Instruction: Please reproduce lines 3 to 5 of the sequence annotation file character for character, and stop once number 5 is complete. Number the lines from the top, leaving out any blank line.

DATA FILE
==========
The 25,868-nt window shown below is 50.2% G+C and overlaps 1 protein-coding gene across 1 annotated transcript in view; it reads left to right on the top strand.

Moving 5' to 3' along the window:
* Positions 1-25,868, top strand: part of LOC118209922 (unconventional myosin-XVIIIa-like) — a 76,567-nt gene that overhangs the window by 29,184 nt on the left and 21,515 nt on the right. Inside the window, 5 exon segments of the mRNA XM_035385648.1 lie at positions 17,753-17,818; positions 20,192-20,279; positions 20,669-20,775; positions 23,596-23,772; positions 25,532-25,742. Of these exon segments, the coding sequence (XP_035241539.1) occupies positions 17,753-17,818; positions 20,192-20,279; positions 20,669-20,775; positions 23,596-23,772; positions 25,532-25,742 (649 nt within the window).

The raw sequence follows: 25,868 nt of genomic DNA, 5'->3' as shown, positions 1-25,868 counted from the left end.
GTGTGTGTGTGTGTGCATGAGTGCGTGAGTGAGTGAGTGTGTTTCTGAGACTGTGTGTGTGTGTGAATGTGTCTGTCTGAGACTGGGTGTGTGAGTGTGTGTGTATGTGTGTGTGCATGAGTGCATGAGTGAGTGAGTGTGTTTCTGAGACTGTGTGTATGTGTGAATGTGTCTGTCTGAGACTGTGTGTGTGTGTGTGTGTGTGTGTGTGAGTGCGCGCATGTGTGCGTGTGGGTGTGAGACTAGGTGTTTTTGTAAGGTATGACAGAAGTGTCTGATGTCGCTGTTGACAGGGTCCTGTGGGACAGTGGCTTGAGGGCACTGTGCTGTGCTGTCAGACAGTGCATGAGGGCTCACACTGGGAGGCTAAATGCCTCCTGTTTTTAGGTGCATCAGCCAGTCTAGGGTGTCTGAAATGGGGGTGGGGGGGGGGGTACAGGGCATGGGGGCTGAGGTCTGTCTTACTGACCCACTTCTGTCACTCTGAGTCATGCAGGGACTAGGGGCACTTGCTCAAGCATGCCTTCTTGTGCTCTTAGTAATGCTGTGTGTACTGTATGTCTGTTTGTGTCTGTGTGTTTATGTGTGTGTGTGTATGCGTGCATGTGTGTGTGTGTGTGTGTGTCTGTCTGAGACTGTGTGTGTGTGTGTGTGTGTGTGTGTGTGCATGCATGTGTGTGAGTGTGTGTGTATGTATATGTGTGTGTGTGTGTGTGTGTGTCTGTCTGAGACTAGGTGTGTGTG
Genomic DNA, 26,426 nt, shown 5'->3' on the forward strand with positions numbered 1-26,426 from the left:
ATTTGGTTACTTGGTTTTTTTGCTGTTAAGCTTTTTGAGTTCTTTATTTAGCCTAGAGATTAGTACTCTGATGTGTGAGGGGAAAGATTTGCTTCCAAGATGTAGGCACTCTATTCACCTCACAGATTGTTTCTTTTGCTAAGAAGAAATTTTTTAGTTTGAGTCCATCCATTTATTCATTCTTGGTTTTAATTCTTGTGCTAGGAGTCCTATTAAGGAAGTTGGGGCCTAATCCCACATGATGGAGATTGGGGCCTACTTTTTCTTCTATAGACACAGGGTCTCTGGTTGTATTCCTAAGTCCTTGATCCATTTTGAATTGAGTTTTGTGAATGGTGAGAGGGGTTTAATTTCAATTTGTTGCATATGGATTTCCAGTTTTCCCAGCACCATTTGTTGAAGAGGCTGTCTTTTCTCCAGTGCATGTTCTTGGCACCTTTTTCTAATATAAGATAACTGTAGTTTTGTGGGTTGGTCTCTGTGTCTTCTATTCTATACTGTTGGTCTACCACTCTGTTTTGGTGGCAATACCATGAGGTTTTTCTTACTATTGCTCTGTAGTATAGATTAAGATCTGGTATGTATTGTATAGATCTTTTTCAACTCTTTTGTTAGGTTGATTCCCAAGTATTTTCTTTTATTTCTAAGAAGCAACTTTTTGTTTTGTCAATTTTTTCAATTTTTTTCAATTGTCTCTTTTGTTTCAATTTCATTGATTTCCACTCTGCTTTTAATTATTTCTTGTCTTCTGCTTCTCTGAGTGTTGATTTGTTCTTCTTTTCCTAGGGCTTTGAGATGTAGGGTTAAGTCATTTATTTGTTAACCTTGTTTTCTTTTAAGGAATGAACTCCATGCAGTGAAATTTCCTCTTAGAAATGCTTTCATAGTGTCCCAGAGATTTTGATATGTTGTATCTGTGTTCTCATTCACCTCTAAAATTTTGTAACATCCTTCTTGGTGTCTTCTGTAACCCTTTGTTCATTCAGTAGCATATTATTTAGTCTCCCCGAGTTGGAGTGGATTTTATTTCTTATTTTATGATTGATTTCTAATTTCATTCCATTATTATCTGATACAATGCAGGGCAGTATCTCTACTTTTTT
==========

* Positions 1-25,868, top strand: part of LOC118209922 (unconventional myosin-XVIIIa-like) — a 76,567-nt gene that overhangs the window by 29,184 nt on the left and 21,515 nt on the right. Inside the window, 5 exon segments of the mRNA XM_035385648.1 lie at positions 17,753-17,818; positions 20,192-20,279; positions 20,669-20,775; positions 23,596-23,772; positions 25,532-25,742. Of these exon segments, the coding sequence (XP_035241539.1) occupies positions 17,753-17,818; positions 20,192-20,279; positions 20,669-20,775; positions 23,596-23,772; positions 25,532-25,742 (649 nt within the window).

The raw sequence follows: 25,868 nt of genomic DNA, 5'->3' as shown, positions 1-25,868 counted from the left end.
GTGTGTGTGTGTGTGCATGAGTGCGTGAGTGAGTGAGTGTGTTTCTGAGACTGTGTGTGTGTGTGAATGTGTCTGTCTGAGACTGGGTGTGTGAGTGTGTGTGTATGTGTGTGTGCATGAGTGCATGAGTGAGTGAGTGTGTTTCTGAGACTGTGTGTATGTGTGAATGTGTCTGTCTGAGACTGTGTGTGTGTGTGTGTGTGTGTGTGTGAGTGCGCGCATGTGTGCGTGTGGGTGTGAGACTAGGTGTTTTTGTAAGGTATGACAGAAGTGTCTGATGTCGCTGTTGACAGGGTCCTGTGGGACAGTGGCTTGAGGGCACTGTGCTGTGCTGTCAGACAGTGCATGAGGGCTCACACTGGGAGGCTAAATGCCTCCTGTTTTTAGGTGCATCAGCCAGTCTAGGGTGTCTGAAATGGGGGTGGGGGGGGGGGTACAGGGCATGGGGGCTGAGGTCTGTCTTACTGACCCACTTCTGTCACTCTGAGTCATGCAGGGACTAGGGGCACTTGCTCAAGCATGCCTTCTTGTGCTCTTAGTAATGCTGTGTGTACTGTATGTCTGTTTGTGTCTGTGTGTTTATGTGTGTGTGTGTATGCGTGCATGTGTGTGTGTGTGTGTGTGTCTGTCTGAGACTGTGTGTGTGTGTGTGTGTGTGTGTGTGTGCATGCATGTGTGTGAGTGTGTGTGTATGTATATGTGTGTGTGTGTGTGTGTGTGTCTGTCTGAGACTAGGTGTGTGTG